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spɹıq ɹoɟ slɐǝɥ
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Discussion Starter · #1 · (Edited)
Such different colours, aren't they!?

I'm too lazy to wait for their feathers to come in - I like to try and guess their mutations, and see how I did... (I'm usually wrong!! lol)


Their parents - Normal Green Hen (Kakariki) x Dominant pied opaline spangle light green **** (Midori)

I'm guessing that the first chick may be a normal blue? Cause there are blue pin feathers coming out, and the black and white wing feathers, makes me think it's a normal? Any other idea's?

The second chick looks like it's going to be like it's Daddy - it's sporting a very impressive pied patch and those bright yellow wings are just gorgeous...

1st Pic is Dad
2nd and 3rd Pic Pictures of their chicks
 

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Chick #1 looks to be a dominant pied opaline green. To early to tell if its light green or dark. Looking at the clear yellow tail feathers, I am inclined to think spangle also, however im fairly certain that dominant pieds can have clear tail feathers too, so without the wing markings or cheek patches to provide additional clues i cant tell yet. It a female however.

The second does look to be blue, so both parents must be split for blue. Second chick is not spangle or pied so it would probably be:
Sky blue normal **** split for opaline.

Check the coloured feathers coming out just above the tail, these are the earliest and easiest feathers to determine colour and dark factor by. Sky blue will be very easy to pick out, so if its not light bright blue then he's likely cobalt.
 

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spɹıq ɹoɟ slɐǝɥ
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Discussion Starter · #3 ·
I'm so curious as to how you have picked the sex Dean? Is it cause pied is sexed linked?

I'm just off to the Pukekohe bird auction - to fuel my addiction!! lol I'm hoping to pick up some Male Ino's... Fingers crossed!!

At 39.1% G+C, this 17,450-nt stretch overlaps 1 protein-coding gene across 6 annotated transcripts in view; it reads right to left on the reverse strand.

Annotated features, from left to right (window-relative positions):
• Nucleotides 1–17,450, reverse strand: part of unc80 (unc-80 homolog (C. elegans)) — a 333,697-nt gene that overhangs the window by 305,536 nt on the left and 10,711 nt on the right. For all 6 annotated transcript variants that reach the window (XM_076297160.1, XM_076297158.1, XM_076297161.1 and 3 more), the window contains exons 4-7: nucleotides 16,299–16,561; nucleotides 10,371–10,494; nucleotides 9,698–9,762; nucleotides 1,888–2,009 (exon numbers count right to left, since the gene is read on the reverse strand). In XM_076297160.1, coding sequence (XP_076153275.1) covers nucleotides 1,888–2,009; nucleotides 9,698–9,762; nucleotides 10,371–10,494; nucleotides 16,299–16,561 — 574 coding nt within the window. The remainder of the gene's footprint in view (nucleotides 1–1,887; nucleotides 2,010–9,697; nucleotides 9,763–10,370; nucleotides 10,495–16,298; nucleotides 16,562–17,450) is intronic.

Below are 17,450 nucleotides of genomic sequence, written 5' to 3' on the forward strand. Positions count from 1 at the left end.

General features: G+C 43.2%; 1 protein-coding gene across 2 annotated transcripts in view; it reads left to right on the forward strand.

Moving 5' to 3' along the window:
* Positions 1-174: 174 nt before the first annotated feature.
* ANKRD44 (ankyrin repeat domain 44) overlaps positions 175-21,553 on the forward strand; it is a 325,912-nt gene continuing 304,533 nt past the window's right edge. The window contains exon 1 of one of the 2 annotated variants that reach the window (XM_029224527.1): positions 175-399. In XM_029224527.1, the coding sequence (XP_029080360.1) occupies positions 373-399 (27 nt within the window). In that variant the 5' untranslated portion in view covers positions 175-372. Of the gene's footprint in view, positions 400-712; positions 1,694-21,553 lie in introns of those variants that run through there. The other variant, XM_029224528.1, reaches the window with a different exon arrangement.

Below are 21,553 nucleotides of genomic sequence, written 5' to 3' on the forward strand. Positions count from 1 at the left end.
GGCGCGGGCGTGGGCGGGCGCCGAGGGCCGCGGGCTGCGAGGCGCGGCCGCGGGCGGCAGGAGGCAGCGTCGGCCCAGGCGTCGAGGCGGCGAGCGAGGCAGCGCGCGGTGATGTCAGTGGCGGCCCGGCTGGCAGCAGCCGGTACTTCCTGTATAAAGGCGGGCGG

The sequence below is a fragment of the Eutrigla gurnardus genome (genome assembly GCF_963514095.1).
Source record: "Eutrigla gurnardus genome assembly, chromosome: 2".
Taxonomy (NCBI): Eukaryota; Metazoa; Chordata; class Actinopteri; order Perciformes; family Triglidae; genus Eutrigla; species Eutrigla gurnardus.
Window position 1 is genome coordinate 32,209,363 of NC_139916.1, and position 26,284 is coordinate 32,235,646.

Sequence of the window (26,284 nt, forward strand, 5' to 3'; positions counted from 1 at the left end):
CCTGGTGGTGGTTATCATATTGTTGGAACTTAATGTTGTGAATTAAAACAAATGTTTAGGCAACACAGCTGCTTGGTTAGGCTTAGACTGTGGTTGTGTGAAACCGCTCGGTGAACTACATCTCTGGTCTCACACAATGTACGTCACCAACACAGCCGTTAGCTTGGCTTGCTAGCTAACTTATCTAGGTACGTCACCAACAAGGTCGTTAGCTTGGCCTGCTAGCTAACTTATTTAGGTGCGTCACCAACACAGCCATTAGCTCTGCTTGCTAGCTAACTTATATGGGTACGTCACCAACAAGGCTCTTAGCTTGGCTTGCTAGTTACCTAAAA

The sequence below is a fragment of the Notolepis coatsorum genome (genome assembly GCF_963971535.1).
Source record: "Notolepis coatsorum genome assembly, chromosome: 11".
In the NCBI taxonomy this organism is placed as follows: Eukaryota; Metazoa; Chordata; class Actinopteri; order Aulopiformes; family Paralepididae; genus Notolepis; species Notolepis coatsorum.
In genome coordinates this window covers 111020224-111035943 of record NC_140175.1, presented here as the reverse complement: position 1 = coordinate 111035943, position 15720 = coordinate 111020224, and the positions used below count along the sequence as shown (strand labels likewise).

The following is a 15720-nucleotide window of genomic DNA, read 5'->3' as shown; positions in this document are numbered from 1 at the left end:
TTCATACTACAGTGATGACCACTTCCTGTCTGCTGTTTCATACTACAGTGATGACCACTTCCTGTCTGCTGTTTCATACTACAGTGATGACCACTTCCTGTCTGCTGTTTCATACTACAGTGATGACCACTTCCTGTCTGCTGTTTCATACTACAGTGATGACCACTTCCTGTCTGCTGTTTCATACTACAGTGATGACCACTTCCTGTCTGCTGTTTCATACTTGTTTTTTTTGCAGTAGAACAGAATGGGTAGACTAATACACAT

Thanks for your help...
 

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I sexed them by being sneaky :) Im trying to learn how to sex them younger and younger, but with a dad like midori its very simple. Dad is opaline, and mum is not - opaline is sex linked so all from this pair all females will be opalines, males will be split for opaline. Opalines have pure white down feathers, normal down feathers are grey. So white down = female, and grey down = male!

In the case of these parents at least :)
 

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spɹıq ɹoɟ slɐǝɥ
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Discussion Starter · #5 ·
Wow... That is so cool Dean...

So Jessie and Lamey's aren't so easy to sex, cause the parents are both opaline - so the chicks could be either or... Am I right? Or have I missed the point? lol

Thanks Again...
 

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Yes where both parents are opalines, all chicks will be opalines also. So sexing is left to the ceres as is the case with most budgies. No mutational help here!
 

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spɹıq ɹoɟ slɐǝɥ
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Discussion Starter · #7 ·
Well... I'm very grateful that you have shared your sexing secret for Midori and Kakariki... lol It's really cool that you can...

Would thay work for Ino's too? If you had an Ino **** - would any Ino's he produce only be hens? Is that why there are so many Ino hens around, and very few cocks? Drives me nuts trying to find Ino cocks!! lol

Another unrelated question Dean.. (Cause I'm forever asking you questions...)